Click here to learn more about anamorphic widescreen!
Go to the Home Page
Go to The Rumor Mill
Go to our T-shirt Store!
Go to Todd Doogan's weekly column
Go to the Reviews Page
Go to the Trivia Contest Page
Go to the Upcoming DVD Artwork Page
Go to the DVD FAQ & Article Archives
Go to our DVD Links Section
Go to the Home Theater Forum for great DVD discussion
Find out how to advertise on The Digital Bits
Matt Rowe's MusicTAP

-Established 1997-




page added: 12/7/09



Blu-ray Reviews
Blu-ray Disc reviews by Barrie Maxwell of The Digital Bits

The Mask of Zorro

Buy this Blu-ray now at Amazon!


The Mask of Zorro
1998 (2009) - TriStar (Sony)
Released on Blu-ray Disc on December 1st, 2009
Also available on DVD

DTS-HD MA

Film Rating: A
Video (1-20): 18
Audio (1-20): 18.5
Extras: B+


The Zorro character has been a staple of the movies since the silent era when Douglas Fairbanks played the character with much success in two films in the early 1920s. Various sound theatrical films and serials, and an entertaining TV series with Guy Williams kept Zorro alive for much of the succeeding half century.


After somewhat of a hiatus in the latter part of the 20th century, the character was resurrected for The Mask of Zorro in 1998, a production fostered by Steven Spielberg's production company, Amblin Entertainment.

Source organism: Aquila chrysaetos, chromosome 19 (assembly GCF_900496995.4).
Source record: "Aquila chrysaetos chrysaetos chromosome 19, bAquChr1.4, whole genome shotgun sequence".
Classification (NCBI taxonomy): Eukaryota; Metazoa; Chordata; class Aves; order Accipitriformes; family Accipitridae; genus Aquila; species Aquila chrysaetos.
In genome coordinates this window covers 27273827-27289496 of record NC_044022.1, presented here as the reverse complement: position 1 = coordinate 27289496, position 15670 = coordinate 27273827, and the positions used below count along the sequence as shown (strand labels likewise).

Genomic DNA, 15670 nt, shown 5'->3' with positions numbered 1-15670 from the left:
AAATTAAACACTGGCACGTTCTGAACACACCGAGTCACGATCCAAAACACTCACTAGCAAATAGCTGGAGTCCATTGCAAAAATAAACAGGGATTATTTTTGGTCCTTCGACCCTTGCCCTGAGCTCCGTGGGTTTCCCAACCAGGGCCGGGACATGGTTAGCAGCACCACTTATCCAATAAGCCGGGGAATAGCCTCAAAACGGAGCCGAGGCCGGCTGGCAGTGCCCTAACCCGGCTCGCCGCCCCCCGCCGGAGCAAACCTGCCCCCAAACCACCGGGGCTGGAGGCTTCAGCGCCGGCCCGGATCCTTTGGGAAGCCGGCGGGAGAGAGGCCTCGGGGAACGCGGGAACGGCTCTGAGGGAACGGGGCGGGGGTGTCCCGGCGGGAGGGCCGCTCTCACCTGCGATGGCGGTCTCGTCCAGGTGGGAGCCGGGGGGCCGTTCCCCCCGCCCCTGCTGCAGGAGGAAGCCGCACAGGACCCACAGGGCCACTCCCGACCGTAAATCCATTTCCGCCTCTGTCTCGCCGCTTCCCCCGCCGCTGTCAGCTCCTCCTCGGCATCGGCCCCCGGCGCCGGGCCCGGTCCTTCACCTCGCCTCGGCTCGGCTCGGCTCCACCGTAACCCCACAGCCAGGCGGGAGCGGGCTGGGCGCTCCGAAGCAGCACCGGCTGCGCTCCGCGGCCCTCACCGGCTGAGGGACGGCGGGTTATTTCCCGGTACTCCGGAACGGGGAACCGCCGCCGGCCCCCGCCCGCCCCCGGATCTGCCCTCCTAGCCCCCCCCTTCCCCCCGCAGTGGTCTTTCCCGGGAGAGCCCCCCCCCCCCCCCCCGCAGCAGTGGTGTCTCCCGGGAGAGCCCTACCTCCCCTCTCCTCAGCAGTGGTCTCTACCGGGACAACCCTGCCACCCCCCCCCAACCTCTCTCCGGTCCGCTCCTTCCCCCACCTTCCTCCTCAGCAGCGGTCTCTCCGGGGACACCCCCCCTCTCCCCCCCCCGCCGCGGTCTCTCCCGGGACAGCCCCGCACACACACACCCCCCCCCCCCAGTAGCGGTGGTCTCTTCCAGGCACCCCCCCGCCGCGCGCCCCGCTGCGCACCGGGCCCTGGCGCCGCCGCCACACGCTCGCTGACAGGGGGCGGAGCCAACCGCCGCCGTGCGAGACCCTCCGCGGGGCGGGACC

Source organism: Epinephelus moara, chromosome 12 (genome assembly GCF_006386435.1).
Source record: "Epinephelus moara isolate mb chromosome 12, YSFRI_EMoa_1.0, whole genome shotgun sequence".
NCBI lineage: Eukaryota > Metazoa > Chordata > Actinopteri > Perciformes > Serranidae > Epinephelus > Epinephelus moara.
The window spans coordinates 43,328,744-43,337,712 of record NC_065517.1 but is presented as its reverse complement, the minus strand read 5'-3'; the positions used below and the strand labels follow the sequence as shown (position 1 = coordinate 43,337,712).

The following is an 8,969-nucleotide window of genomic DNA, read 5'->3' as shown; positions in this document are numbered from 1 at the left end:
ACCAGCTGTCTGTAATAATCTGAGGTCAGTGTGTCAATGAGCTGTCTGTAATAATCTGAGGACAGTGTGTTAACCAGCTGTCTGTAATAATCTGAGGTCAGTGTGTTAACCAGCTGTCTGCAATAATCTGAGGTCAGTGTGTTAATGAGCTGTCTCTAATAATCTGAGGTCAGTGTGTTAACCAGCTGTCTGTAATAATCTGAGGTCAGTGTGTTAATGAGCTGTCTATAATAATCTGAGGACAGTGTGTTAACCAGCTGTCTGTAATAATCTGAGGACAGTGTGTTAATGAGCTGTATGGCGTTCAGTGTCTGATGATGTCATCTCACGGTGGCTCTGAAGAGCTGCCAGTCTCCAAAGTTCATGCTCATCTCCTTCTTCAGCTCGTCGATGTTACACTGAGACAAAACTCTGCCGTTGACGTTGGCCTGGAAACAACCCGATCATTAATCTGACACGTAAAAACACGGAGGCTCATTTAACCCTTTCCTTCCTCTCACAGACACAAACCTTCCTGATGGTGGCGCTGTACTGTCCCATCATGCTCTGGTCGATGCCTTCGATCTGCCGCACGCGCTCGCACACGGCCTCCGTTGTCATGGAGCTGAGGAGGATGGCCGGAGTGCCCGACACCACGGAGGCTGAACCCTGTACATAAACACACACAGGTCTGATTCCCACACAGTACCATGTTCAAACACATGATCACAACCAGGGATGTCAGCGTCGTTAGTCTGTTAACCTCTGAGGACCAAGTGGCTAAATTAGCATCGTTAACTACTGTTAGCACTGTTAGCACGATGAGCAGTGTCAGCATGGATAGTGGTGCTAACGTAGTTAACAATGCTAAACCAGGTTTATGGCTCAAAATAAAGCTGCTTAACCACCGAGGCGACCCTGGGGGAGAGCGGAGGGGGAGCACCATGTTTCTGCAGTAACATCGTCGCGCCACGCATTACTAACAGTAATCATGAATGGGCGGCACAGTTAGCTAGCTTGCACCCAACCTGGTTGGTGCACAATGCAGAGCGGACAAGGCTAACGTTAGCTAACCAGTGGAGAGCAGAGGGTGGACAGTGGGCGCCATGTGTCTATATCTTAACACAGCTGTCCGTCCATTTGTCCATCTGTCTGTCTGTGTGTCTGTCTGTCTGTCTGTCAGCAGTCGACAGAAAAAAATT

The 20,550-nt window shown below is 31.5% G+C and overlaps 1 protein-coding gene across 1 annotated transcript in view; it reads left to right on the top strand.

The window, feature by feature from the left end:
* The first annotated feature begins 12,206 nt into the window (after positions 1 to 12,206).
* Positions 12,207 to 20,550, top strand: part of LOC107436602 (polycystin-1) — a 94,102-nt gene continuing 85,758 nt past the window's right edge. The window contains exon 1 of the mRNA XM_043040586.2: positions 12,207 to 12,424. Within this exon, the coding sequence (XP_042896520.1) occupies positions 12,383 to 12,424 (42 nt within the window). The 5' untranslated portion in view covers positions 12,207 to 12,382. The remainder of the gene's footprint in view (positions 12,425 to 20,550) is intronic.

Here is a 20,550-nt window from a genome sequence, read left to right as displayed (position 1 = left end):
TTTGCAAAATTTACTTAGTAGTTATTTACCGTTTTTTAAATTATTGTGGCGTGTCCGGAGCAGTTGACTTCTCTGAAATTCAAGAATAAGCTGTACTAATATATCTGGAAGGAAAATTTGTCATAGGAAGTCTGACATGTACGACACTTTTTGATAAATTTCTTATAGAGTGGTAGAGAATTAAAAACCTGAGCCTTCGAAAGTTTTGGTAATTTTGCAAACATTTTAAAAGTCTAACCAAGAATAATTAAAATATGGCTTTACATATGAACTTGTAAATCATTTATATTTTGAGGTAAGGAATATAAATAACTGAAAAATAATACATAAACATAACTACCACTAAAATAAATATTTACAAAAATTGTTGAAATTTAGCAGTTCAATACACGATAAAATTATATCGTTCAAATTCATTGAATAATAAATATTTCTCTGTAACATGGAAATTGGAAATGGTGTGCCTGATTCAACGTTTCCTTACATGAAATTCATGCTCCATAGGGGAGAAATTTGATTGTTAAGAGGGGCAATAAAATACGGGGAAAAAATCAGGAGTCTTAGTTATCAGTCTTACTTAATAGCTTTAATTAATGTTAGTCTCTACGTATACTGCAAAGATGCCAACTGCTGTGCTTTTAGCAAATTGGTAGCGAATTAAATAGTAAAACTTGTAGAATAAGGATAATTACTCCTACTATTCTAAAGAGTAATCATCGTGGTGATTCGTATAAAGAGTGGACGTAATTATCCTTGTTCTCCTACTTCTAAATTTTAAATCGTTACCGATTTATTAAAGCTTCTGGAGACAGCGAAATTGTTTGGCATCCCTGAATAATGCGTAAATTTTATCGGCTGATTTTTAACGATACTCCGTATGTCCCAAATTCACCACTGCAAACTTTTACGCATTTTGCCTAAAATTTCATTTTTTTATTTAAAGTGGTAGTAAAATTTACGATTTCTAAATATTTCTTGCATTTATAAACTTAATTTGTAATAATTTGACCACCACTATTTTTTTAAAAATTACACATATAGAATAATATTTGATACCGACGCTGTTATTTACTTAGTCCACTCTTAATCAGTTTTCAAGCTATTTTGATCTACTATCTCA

The story this time finds an aging Zorro (Anthony Hopkins) forced back into action by the desire of a power-hungry ex-governor of California (Stuart Wilson) to buy California from Mexico in hopes of controlling it and its resources himself. Although the ex-governor's actions are Zorro's immediate concern, his ultimate goal is revenge on the despot for killing his wife, kidnapping his daughter (Catherine Zeta-Jones), and holding him prisoner for 20 years. Zorro enlists the aid of Alejandro Murrieta (Antonio Banderas), a young man with a score to settle with the governor's chief henchman (Matt Letscher) who had caused the death of the young man's brother - tutoring Murrieta in all the skills and manners of a young Zorro.